_ More than four million children have been impacted by extreme violence in Iraq, many robbed of their childhood and forced to fight on the frontlines, the United Nations Children’s Fund (UNICEF) said Friday.
“Last year alone, 270 children were killed,” said UNICEF Regional Director Geert Cappelaere following a recent visit. “Some will bear the physical and psychological scars for life due to exposure to unprecedented brutality,” he added, pointing out that over one million children were forced to leave their homes.
Today, Iraq hosts one of UNICEF’s largest operations in the world, responding with humanitarian and development assistance to the needs of the most vulnerable girls and boys across the country. Violence is not only killing and maiming children; it is destroying schools, hospitals, homes and roads. It is tearing apart the diverse social fabric and the culture of tolerance that hold communities together.
“In one of the schools that UNICEF recently rehabilitated in the western parts of Mosul, I joined 12-year-old Noor in class. She told me how her family stayed in the city even during the peak of the fighting. She spoke of her fear when she was taking shelter. She lost three years of schooling and is now working hard to catch up, learning English with other boys and girls,” Cappelaere.
Poverty and conflict have interrupted the education for three million children across Iraq. Some have never been inside a classroom. Over a quarter of all children in Iraq live in poverty, with children in southern and rural areas most affected over the past decades. “As Iraq prepares for elections and the International Summit for Iraq, there is no better moment to prioritize the interests of children, stop the violence and break the cycle of poverty and deprivation,” stressed Mr. Cappelaere.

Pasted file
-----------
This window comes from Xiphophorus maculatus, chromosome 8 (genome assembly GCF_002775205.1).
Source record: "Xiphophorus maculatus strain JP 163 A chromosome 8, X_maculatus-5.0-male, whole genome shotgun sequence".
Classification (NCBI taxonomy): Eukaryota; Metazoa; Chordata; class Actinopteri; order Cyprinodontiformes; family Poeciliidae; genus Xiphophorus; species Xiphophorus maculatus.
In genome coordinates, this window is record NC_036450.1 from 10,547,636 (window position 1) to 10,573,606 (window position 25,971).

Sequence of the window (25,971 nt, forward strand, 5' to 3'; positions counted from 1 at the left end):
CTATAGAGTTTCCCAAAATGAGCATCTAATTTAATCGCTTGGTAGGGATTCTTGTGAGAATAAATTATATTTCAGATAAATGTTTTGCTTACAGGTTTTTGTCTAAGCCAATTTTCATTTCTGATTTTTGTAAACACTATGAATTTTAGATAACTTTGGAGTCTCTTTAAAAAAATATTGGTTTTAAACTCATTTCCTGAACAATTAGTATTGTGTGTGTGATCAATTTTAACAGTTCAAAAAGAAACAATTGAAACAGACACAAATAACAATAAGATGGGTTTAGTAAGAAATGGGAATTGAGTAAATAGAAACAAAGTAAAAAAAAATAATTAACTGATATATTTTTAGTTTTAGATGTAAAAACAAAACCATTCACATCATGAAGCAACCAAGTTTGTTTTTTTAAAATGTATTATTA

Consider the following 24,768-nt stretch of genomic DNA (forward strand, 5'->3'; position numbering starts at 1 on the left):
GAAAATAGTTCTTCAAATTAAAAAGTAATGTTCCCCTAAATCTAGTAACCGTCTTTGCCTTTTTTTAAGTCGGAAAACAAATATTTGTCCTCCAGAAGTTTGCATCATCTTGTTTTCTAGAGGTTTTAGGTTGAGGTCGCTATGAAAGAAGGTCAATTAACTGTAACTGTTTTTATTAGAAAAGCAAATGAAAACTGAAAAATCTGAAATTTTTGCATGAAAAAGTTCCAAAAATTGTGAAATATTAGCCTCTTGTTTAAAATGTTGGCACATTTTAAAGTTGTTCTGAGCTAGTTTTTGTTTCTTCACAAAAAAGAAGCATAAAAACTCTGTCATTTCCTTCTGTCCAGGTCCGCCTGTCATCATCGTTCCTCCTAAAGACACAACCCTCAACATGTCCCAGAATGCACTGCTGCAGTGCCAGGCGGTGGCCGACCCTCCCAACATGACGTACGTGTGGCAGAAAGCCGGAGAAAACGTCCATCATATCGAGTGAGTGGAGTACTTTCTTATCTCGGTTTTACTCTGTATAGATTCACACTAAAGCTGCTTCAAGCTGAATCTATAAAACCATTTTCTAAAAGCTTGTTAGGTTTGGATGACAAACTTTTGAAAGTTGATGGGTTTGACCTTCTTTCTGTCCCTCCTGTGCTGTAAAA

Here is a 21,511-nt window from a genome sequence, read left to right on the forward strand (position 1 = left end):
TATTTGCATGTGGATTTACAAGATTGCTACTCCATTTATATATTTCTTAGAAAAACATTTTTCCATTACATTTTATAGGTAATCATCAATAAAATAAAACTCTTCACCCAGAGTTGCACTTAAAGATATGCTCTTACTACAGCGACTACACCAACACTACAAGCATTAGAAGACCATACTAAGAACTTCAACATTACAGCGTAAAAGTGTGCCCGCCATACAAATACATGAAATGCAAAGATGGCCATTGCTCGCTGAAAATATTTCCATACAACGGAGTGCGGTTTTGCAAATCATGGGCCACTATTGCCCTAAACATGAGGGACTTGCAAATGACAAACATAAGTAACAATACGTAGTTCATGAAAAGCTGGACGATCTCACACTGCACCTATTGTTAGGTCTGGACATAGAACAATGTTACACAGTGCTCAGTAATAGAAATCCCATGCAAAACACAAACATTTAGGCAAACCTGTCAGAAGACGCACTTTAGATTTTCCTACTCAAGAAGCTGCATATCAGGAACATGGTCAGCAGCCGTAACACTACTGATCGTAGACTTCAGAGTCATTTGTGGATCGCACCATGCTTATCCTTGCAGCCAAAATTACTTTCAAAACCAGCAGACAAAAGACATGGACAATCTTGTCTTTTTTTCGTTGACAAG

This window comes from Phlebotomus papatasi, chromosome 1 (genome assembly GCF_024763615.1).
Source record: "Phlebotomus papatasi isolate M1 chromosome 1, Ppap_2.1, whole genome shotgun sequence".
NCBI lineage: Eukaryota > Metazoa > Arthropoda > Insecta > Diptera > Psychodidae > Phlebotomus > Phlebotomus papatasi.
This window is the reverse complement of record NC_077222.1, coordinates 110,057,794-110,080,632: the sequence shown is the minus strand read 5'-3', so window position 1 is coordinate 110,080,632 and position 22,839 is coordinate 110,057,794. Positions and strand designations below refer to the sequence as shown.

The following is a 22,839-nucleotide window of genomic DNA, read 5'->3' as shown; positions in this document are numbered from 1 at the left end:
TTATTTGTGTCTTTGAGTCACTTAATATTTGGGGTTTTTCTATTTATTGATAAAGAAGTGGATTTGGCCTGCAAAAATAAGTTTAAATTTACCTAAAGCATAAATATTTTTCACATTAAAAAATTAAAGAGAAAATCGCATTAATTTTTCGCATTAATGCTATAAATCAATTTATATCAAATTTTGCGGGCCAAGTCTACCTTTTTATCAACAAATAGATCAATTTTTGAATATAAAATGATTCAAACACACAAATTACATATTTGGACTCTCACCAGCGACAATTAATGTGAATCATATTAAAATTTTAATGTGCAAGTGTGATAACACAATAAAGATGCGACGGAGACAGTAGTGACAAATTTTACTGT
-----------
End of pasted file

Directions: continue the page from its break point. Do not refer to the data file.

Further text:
UNICEF appealed to authorities in Iraq and the international community to end all forms of violence so children and their families can live in safety and dignity; continue providing humanitarian and recovery assistance, including to those in camps and informal settlements; and massively step up immediate and long-term investments in education. “The children of Iraq, like all children around, the world have the right to learn and aspire to a better tomorrow. The children of today are tomorrow’s teachers, doctors, engineers and scientists. Investing in them now is an investment in Iraq’s future,” he underscored.
The International Summit for Iraq, hosted by Kuwait from 12-14 February, offers an opportunity for Iraq and the international community to strengthen commitments to the country’s children – specifically by increasing budgets allocated to supporting children. “Member States and the private sector should turn financial pledges into concrete commitments for children. This is fundamental for rebuilding a peaceful and prosperous Iraq away from the vicious cycles of violence and intergenerational poverty,” emphasized Cappelaere.